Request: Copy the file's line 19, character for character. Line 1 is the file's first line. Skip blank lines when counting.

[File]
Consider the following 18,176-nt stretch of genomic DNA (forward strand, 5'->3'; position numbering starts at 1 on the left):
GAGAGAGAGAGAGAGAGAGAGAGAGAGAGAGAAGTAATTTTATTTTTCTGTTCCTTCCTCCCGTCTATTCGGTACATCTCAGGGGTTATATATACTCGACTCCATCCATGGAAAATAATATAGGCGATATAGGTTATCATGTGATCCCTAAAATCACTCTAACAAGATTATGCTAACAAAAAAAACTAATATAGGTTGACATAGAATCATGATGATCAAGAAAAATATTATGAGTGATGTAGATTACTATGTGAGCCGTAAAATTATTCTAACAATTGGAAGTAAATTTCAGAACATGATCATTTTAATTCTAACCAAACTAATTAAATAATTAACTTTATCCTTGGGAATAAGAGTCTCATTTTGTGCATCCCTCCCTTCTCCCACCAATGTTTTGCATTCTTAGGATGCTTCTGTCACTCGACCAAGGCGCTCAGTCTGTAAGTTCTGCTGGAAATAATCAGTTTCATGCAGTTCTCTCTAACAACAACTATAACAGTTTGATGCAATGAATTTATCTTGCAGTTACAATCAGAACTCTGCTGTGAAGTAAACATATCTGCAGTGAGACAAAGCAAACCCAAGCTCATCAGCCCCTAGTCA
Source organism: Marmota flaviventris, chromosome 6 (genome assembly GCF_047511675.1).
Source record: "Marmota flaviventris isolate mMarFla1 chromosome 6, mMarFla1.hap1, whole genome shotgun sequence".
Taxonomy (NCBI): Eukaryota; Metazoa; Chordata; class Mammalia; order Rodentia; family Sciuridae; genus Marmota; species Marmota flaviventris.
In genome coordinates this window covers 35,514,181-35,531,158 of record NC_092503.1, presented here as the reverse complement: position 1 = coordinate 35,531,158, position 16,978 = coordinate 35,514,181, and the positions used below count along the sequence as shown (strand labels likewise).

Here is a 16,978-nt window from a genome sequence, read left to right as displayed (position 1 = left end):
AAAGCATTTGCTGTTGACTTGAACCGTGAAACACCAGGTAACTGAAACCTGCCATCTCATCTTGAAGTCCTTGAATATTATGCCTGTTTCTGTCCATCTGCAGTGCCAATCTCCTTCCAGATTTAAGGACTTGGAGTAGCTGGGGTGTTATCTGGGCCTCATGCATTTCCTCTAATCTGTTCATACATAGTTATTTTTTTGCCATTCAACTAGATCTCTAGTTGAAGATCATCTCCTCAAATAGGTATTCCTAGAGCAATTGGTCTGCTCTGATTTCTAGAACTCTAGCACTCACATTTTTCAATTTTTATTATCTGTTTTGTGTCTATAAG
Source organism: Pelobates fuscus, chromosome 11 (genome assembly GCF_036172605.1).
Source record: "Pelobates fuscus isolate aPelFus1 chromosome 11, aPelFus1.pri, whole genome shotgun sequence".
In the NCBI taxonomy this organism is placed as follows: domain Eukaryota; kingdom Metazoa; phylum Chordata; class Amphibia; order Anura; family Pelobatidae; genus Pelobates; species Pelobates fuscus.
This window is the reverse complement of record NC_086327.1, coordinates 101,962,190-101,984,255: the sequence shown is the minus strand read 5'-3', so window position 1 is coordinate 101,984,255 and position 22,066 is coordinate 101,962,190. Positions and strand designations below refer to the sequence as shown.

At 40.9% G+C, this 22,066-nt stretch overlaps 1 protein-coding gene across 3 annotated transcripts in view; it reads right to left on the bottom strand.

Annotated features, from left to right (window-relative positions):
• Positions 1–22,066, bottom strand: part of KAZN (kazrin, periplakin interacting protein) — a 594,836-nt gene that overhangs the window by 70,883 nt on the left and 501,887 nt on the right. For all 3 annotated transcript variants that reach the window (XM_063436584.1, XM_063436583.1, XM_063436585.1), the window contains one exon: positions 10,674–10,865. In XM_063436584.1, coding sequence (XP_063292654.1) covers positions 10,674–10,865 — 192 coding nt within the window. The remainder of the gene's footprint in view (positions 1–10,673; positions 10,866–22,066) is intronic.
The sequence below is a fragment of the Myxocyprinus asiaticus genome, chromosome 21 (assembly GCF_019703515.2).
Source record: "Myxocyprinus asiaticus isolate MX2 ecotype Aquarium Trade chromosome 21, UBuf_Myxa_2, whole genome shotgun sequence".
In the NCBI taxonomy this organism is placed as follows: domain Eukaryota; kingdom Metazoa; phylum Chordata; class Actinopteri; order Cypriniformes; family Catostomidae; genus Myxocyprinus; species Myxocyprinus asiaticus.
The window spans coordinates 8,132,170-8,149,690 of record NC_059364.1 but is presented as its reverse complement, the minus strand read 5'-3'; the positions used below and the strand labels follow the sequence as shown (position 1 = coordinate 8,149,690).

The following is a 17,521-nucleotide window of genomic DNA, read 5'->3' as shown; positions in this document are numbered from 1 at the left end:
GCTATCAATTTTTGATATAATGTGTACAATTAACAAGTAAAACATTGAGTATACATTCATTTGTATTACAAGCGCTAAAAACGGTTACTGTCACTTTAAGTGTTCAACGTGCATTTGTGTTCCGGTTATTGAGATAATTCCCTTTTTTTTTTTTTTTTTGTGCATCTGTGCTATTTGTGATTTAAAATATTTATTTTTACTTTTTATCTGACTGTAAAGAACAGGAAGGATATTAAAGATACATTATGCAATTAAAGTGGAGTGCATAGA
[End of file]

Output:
The window spans coordinates 8,132,170-8,149,690 of record NC_059364.1 but is presented as its reverse complement, the minus strand read 5'-3'; the positions used below and the strand labels follow the sequence as shown (position 1 = coordinate 8,149,690).